Holly Masri's "Gawker at the Jefferson Memorial" is on display at the Art League gallery in the Torpedo Art Center in Alexandria, Virginia until November 4. Rather than focus on the memorial building itself, which is nearly always depicted in photographs from the exterior, the artist has captured the experience of the Memorial. The painting conveys the monumental scale of the building by showing its huge marble columns from the inside. These columns extend upward out of the frame of the painting, giving a strong impression of their great size.
The central figure--the Gawker--is a senior citizen as revealed by his bucket hat and the sweater draped around his shoulders. He is apparently engrossed by something high up on the wall. As visitors to the memorial know, he is looking at (and reading) one of the three large panels that contain the writings of Jefferson engraved in stone. The gawker is oblivious to the other tourists as he gazes upward in an almost religious fervor.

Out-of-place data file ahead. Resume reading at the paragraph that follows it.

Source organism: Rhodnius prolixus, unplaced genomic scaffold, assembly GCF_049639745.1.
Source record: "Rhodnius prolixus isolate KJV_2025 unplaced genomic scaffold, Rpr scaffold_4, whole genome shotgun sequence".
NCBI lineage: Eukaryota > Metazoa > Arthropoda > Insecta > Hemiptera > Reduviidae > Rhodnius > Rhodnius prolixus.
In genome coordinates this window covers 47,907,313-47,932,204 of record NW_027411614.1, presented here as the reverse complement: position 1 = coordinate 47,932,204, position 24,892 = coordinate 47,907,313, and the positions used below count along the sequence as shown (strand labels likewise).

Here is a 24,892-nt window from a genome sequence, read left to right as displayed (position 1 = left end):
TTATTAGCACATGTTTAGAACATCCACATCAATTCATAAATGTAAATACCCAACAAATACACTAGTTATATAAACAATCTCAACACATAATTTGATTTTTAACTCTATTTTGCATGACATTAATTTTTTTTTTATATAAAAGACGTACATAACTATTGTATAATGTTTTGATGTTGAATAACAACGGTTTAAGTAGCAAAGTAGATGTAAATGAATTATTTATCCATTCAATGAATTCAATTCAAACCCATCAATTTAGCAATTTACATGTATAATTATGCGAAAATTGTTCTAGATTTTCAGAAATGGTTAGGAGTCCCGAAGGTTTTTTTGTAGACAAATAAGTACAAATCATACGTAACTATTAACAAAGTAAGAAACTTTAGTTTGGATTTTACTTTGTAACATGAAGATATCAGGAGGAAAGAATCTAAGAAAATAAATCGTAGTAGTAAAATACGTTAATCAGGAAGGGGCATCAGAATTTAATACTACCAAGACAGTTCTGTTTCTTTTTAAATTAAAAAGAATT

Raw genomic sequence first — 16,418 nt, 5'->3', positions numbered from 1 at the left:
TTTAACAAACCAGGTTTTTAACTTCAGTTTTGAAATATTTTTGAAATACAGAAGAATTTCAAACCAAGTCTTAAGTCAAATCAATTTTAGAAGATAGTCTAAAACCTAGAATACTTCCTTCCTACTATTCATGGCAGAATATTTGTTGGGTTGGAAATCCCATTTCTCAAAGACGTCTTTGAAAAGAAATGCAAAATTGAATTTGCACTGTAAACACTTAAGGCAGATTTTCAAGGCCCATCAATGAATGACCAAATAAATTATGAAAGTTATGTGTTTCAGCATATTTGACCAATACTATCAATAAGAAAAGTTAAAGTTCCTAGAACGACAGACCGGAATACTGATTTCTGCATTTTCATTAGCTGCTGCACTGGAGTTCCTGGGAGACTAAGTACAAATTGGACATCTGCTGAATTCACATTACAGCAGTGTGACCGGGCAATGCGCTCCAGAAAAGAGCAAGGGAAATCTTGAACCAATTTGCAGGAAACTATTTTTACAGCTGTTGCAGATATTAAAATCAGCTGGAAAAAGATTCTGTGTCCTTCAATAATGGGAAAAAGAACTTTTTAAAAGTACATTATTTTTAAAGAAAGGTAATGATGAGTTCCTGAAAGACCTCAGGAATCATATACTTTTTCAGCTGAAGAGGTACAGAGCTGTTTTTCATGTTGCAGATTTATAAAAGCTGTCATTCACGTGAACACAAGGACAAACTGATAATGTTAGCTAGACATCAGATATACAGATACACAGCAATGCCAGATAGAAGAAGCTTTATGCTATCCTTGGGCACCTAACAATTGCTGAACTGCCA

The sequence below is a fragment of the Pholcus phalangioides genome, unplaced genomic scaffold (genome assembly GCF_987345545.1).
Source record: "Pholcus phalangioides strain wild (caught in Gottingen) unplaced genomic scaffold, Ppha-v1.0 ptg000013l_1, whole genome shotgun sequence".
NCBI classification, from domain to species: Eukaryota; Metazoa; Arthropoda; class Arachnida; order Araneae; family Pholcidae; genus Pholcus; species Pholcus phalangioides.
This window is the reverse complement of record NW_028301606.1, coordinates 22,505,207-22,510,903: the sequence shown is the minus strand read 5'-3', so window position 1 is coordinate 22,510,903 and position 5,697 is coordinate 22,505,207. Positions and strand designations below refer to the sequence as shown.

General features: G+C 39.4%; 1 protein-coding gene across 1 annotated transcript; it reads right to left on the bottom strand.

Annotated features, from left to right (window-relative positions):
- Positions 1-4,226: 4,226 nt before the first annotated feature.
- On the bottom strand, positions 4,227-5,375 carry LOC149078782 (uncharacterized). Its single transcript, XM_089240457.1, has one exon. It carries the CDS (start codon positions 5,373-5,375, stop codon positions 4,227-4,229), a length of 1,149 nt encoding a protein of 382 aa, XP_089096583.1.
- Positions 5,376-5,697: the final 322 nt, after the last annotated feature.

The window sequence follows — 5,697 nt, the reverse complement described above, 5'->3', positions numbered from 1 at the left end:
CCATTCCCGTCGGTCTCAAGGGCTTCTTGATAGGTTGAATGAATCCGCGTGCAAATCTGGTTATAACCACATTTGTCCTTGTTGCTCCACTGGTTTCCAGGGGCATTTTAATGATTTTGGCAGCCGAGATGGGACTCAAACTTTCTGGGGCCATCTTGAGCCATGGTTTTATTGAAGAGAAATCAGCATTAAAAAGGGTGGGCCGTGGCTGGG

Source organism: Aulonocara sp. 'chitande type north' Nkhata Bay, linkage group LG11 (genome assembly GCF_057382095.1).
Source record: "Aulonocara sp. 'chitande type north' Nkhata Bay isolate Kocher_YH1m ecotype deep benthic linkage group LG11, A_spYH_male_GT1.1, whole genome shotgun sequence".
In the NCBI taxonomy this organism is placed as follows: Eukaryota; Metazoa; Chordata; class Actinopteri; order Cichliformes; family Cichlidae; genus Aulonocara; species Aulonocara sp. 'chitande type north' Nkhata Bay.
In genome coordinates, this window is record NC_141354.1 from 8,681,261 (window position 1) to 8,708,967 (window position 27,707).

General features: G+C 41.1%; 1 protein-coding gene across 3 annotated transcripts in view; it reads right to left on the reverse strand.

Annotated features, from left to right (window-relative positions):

The other figures in the painting are more typical visitors to the monument. Some are looking at other features of the building, perhaps the giant statue of Jefferson that neither the gawker nor the artist seem to notice. Other figures are arranging themselves for a group photograph. But the Gawker seems transported into a world of ideas and history, oblivious to his surroundings.
The artist skillfully suggests the thoughts and emotions aroused by a visit to the monument by a careful selection of images and details. If you look closely at the painting, you can feel the coolness of the air and hear the voices and footsteps echoing in the enclosed space. You may even hear the Gawker reading aloud the words of Jefferson.